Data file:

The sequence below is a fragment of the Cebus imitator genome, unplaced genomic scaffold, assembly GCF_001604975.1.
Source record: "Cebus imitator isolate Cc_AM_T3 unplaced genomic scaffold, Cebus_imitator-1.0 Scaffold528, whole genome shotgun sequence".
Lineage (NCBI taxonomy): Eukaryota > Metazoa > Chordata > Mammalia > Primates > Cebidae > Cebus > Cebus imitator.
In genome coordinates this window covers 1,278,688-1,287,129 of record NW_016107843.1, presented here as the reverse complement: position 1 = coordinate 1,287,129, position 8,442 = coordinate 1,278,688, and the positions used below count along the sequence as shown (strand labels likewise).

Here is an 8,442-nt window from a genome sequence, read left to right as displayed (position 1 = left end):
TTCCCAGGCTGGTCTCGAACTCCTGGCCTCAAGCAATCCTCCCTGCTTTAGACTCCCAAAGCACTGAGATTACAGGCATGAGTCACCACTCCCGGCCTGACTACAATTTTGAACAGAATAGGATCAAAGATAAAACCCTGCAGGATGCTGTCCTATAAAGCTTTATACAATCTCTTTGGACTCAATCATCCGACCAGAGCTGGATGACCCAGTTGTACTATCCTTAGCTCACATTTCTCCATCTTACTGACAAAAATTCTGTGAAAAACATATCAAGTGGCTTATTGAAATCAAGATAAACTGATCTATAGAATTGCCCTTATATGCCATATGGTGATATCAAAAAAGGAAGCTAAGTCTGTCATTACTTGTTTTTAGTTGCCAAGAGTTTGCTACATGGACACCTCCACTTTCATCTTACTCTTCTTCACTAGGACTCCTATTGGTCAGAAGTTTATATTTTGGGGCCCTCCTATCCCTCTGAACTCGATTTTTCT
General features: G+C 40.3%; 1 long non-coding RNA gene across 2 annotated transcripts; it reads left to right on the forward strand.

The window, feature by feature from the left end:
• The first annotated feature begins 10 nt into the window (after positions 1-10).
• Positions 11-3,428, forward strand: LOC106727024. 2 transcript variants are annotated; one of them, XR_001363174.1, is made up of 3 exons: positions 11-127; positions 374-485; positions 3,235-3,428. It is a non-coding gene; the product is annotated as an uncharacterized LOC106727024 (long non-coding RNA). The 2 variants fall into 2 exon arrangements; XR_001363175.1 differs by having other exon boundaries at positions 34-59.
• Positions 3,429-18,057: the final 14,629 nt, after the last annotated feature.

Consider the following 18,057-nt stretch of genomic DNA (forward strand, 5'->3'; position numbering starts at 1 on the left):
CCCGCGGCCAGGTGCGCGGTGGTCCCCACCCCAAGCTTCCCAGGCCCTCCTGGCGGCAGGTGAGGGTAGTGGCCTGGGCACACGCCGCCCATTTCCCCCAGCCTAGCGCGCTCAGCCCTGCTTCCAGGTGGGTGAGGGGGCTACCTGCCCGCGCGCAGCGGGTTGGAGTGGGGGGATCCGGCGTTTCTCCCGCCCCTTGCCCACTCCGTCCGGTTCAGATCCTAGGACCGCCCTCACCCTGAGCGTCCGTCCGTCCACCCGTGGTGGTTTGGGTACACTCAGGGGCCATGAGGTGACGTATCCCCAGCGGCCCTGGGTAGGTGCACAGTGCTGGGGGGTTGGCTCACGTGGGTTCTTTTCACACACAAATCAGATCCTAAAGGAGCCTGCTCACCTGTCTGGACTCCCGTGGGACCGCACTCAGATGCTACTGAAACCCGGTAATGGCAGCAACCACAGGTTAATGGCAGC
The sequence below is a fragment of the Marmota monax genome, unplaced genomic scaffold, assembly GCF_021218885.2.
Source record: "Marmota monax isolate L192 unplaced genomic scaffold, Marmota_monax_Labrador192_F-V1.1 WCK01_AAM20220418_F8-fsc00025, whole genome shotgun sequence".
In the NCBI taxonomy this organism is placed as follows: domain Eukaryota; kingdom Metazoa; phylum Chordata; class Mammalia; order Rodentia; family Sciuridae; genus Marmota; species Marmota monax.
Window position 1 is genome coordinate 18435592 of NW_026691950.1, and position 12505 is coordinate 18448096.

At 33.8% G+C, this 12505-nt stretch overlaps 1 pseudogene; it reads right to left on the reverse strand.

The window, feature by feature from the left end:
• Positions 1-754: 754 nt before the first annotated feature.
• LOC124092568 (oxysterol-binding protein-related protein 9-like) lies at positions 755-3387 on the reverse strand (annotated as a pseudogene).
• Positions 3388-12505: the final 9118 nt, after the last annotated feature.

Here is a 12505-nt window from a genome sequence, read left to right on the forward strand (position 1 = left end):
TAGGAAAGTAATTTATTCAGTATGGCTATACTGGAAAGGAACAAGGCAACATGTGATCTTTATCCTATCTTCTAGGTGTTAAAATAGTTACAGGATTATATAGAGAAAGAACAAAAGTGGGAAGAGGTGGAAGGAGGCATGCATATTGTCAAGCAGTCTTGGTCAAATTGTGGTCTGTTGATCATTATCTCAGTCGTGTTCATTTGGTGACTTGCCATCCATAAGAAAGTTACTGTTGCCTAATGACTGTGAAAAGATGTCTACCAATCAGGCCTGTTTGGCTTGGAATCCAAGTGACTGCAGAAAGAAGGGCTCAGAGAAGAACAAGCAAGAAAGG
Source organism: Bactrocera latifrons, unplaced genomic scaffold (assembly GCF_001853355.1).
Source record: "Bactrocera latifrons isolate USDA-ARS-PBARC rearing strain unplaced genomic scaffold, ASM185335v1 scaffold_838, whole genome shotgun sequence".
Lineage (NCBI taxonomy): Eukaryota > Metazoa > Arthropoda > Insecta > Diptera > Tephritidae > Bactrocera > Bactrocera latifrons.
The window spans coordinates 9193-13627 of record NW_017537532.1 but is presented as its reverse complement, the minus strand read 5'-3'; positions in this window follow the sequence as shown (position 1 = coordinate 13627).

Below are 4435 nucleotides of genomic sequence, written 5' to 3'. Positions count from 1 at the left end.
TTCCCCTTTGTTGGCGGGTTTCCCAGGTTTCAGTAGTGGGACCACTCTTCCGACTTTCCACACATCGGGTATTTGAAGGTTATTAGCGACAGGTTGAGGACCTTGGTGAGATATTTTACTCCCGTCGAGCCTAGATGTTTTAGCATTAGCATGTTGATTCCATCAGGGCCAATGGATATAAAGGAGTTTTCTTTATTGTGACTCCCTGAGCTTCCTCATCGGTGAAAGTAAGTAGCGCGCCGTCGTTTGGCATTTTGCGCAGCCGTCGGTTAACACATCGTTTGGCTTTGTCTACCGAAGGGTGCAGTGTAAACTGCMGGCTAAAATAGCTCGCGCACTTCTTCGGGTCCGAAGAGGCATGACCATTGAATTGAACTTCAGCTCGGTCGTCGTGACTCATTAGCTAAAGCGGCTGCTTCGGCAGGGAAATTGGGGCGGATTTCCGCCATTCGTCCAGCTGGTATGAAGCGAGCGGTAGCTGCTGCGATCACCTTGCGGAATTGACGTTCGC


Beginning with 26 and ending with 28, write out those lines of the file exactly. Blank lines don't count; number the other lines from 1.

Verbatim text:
Source record: "Bactrocera latifrons isolate USDA-ARS-PBARC rearing strain unplaced genomic scaffold, ASM185335v1 scaffold_838, whole genome shotgun sequence".
Lineage (NCBI taxonomy): Eukaryota > Metazoa > Arthropoda > Insecta > Diptera > Tephritidae > Bactrocera > Bactrocera latifrons.
The window spans coordinates 9193-13627 of record NW_017537532.1 but is presented as its reverse complement, the minus strand read 5'-3'; positions in this window follow the sequence as shown (position 1 = coordinate 13627).